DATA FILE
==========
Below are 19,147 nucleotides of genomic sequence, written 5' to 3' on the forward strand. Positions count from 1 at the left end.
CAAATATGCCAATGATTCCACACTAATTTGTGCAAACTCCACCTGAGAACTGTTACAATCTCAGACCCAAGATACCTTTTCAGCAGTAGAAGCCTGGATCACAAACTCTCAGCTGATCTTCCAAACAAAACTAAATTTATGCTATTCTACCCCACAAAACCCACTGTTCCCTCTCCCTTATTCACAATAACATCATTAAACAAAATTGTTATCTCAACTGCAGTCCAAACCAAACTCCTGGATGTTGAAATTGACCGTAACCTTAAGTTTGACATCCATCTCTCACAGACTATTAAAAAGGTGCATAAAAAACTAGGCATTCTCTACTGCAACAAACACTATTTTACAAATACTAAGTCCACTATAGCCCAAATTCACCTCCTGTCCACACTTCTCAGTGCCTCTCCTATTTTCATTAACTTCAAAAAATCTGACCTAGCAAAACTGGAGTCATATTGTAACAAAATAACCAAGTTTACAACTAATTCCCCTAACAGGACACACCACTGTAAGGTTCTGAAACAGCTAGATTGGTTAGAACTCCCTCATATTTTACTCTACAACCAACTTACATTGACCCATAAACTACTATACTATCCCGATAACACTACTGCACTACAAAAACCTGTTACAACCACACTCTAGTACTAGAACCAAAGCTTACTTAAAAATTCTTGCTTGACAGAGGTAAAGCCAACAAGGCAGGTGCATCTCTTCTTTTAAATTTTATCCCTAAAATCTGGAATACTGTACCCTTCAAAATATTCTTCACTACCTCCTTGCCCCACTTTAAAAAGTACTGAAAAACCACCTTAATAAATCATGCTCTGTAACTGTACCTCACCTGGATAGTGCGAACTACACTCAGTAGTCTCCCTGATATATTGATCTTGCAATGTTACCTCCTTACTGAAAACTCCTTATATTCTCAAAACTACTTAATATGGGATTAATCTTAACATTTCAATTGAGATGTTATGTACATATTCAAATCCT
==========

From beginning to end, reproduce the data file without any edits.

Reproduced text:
Below are 19,147 nucleotides of genomic sequence, written 5' to 3' on the forward strand. Positions count from 1 at the left end.
CAAATATGCCAATGATTCCACACTAATTTGTGCAAACTCCACCTGAGAACTGTTACAATCTCAGACCCAAGATACCTTTTCAGCAGTAGAAGCCTGGATCACAAACTCTCAGCTGATCTTCCAAACAAAACTAAATTTATGCTATTCTACCCCACAAAACCCACTGTTCCCTCTCCCTTATTCACAATAACATCATTAAACAAAATTGTTATCTCAACTGCAGTCCAAACCAAACTCCTGGATGTTGAAATTGACCGTAACCTTAAGTTTGACATCCATCTCTCACAGACTATTAAAAAGGTGCATAAAAAACTAGGCATTCTCTACTGCAACAAACACTATTTTACAAATACTAAGTCCACTATAGCCCAAATTCACCTCCTGTCCACACTTCTCAGTGCCTCTCCTATTTTCATTAACTTCAAAAAATCTGACCTAGCAAAACTGGAGTCATATTGTAACAAAATAACCAAGTTTACAACTAATTCCCCTAACAGGACACACCACTGTAAGGTTCTGAAACAGCTAGATTGGTTAGAACTCCCTCATATTTTACTCTACAACCAACTTACATTGACCCATAAACTACTATACTATCCCGATAACACTACTGCACTACAAAAACCTGTTACAACCACACTCTAGTACTAGAACCAAAGCTTACTTAAAAATTCTTGCTTGACAGAGGTAAAGCCAACAAGGCAGGTGCATCTCTTCTTTTAAATTTTATCCCTAAAATCTGGAATACTGTACCCTTCAAAATATTCTTCACTACCTCCTTGCCCCACTTTAAAAAGTACTGAAAAACCACCTTAATAAATCATGCTCTGTAACTGTACCTCACCTGGATAGTGCGAACTACACTCAGTAGTCTCCCTGATATATTGATCTTGCAATGTTACCTCCTTACTGAAAACTCCTTATATTCTCAAAACTACTTAATATGGGATTAATCTTAACATTTCAATTGAGATGTTATGTACATATTCAAATCCT